San Diego Neighborhood Guide: Carlsbad


The iconic windmill on Palomar Airport Road still turns, having been transformed from a TGI Fridays into the new bustling Windmill Food Hall last fall. The 12,000-square-foot hall is anchored by a full bar and large dog-friendly patio, and has 14 vendors from the Convoy area and local farmers’ markets. There’s Korean fried chicken from Cross Street Chicken and Beer, Thai rolled ice cream from Bing Haus, the second outpost for Carlsbad’s mobster-themed Notorious Burgers, and coffee from Mesteeso Brazilian Coffee Co.

San Diego Neighborhood Guide: Carlsbad

Carlsbad neighborhood guide food hall

Over in Bressi Ranch, Casero Taqueria brought refined cocktails and modern Mexican food to the neighborhood, and it recently shifted from a fast-casual walk-up spot to full table service. Try the birria tacos made with braised goat and the Calafia, a cocktail with bacanora—a cousin of tequila and mezcal that was illegal until the ’90s—while you relax on the huge terrace decorated with lounge chairs and cacti. If you’ve got several mouths to feed, they serve carnitas, carne asada, and al pastor in three-pound family-style portions with rice and beans.

San Diego Neighborhood Guide: Carlsbad

It’s only natural that a seaside town would have good seafood joints, and Thai One On sounds like an unexpected spot for it: Inside the Thai restaurant is Too Sushi, an eight-seat bar run by Wrench & Rodent alum Aaron Hahn. They serve fish flown in from Japan’s famed Tsukiji fish market and offer an omakase (chef’s choice) experience nightly.

San Diego Neighborhood Guide: Carlsbad

Carlsbad neighborhood guide fish market

Pelly’s Fish Market & Café is an oldie but goodie. For the past 25 years, they’ve been making fresh clam chowder, lobster tacos, and chargrilled fish and seafood plates. Entrées of prized fillets of swordfish, mahimahi, and yellowtail come with rice and a salad, and will set you back less than $20.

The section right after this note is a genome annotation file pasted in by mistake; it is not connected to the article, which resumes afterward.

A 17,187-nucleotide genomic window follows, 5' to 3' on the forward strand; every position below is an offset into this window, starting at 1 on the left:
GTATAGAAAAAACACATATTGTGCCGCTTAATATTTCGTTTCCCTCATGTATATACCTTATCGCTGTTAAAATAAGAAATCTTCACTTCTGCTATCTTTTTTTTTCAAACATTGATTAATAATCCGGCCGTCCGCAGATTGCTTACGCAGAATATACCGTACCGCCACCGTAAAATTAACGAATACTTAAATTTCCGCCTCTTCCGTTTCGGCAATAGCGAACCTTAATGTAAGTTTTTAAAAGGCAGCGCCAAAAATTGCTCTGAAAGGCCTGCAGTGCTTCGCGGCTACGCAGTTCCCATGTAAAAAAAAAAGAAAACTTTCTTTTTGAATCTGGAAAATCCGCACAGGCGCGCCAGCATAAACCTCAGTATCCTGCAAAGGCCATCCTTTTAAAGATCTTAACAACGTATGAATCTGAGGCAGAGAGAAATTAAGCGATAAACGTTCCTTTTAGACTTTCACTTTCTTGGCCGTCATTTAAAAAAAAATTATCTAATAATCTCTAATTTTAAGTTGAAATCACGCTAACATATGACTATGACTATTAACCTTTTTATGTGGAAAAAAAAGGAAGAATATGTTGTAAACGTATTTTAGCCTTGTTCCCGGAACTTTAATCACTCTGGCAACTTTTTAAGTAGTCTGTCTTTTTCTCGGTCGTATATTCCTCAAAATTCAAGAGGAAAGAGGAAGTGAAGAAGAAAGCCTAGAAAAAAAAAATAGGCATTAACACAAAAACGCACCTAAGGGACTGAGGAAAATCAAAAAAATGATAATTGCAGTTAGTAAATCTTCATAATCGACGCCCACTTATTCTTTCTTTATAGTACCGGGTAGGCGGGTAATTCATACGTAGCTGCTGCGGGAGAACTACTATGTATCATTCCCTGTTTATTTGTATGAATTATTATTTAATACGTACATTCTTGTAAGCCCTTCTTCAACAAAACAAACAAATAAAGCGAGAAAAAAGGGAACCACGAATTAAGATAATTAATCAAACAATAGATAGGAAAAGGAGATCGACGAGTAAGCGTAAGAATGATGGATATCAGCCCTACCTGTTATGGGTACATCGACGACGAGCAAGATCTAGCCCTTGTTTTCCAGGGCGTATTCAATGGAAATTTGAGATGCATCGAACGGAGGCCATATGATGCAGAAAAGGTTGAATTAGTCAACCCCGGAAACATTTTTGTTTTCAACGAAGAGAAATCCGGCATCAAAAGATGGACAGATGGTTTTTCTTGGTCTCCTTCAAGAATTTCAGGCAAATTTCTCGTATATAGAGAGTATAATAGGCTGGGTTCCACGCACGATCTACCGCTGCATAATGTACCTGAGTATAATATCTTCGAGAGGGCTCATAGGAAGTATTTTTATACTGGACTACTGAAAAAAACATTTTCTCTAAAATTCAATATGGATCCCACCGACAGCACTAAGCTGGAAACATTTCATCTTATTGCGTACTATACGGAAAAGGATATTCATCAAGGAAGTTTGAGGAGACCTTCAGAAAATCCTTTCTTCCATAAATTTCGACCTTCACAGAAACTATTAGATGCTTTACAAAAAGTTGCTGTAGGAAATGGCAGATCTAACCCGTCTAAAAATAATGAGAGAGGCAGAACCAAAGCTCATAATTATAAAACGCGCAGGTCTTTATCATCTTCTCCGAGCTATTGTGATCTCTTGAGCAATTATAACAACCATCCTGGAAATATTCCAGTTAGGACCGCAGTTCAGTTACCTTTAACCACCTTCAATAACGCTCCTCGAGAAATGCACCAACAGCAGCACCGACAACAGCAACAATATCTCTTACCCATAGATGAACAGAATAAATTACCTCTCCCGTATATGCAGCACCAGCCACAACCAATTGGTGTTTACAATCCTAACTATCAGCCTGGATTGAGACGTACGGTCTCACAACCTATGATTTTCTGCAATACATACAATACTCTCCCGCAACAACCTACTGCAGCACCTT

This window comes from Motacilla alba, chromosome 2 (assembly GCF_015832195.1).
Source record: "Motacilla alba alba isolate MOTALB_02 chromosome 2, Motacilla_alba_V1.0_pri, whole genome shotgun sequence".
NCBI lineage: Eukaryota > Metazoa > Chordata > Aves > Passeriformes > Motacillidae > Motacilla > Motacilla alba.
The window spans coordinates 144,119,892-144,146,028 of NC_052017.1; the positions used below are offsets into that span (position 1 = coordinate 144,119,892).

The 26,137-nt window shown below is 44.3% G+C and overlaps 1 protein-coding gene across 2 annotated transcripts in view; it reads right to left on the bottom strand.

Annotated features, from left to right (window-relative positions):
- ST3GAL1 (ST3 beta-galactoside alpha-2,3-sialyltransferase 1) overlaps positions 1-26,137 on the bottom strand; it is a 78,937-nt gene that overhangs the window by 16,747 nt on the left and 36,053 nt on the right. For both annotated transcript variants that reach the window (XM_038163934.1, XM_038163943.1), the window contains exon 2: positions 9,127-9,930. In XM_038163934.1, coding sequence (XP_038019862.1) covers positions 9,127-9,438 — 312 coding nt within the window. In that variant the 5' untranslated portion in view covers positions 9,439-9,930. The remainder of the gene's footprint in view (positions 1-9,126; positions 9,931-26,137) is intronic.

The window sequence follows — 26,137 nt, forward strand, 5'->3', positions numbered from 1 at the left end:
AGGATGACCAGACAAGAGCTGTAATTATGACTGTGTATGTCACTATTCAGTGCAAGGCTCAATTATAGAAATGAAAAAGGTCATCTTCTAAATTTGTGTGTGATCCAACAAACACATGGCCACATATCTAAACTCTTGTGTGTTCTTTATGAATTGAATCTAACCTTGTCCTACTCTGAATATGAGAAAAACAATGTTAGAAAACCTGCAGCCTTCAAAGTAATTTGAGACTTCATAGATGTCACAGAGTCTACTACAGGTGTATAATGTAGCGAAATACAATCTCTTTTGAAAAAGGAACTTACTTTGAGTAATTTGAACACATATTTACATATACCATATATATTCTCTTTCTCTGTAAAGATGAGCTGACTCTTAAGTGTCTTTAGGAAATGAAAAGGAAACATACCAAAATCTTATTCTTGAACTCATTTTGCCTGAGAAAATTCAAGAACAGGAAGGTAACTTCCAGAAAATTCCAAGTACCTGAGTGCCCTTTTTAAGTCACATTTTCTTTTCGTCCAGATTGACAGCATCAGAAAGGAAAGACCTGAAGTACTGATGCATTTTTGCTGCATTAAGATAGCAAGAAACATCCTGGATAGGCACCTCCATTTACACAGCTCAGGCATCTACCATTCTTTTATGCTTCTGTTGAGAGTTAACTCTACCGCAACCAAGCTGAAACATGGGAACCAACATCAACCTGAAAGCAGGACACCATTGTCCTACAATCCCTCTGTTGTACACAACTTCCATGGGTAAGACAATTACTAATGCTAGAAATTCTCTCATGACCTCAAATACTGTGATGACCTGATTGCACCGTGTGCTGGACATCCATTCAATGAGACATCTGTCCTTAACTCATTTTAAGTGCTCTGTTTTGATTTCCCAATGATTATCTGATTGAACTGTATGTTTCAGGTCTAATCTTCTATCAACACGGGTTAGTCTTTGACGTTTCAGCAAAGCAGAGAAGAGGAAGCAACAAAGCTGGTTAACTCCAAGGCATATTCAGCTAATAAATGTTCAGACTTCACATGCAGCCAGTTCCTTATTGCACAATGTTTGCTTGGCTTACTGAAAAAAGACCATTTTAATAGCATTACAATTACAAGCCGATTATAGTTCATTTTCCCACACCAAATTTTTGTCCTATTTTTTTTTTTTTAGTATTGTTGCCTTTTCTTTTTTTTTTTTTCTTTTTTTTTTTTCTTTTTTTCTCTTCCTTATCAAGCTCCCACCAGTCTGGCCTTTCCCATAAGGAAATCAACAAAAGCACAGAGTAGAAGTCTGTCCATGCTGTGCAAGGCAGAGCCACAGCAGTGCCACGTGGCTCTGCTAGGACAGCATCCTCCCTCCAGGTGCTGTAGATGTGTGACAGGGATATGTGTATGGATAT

San Diego Neighborhood Guide: Carlsbad


The area might be packed with suburban malls, but there are still plenty of locally owned gems to be found. The Succulent Café is a coffee-shop-meets-garden with an oasis of beautifully arranged plant displays and a variety of succulents for sale. Retail Therapy Boutique is stocked with on-trend women’s clothing, jewelry, and accessories, and has a friendly atmosphere along with inclusive sizing. The adorably named Uptown Cheapskate is a treasure trove for those who love hunting in thrift stores, and Wysh boutique has whimsical home goods and decor.

San Diego Neighborhood Guide: Carlsbad


It’s still too cold for a day in the ocean, and the tulips at The Flower Fields haven’t bloomed yet, but the winter months bring another seasonal attraction to Carlsbad: strawberries. At Carlsbad Strawberry Company, a 25-acre farm off Cannon Road that’s been owned by the same family for four generations, you can pick your own strawberries right off the vine or buy them by the basket for $6.

Wild peacocks roam the serene grounds of Leo Carrillo Ranch Historic Park, the former working ranch and retreat of the eponymous Hollywood actor. It’s now a state park and a popular site for weddings, and it’s worth stopping in for a leisurely stroll.

Speakeasies have been all the rage over the past decade, but The Charles Kenneth is the real deal: It’s a revival of an actual speakeasy that operated inside the Twin Inns during Prohibition. Owned by local chef Rob Ruiz, it has antique mirrors and preserved light fixtures, and only serves up strong cocktails (there’s no beer or wine on the menu). Ruiz tries to keep the atmosphere old-fashioned, too, with a list of house rules. Instagrammers take note: Flash photography isn’t welcome here, and men are asked to not approach women—patrons are encouraged to ask the bartender to make introductions.

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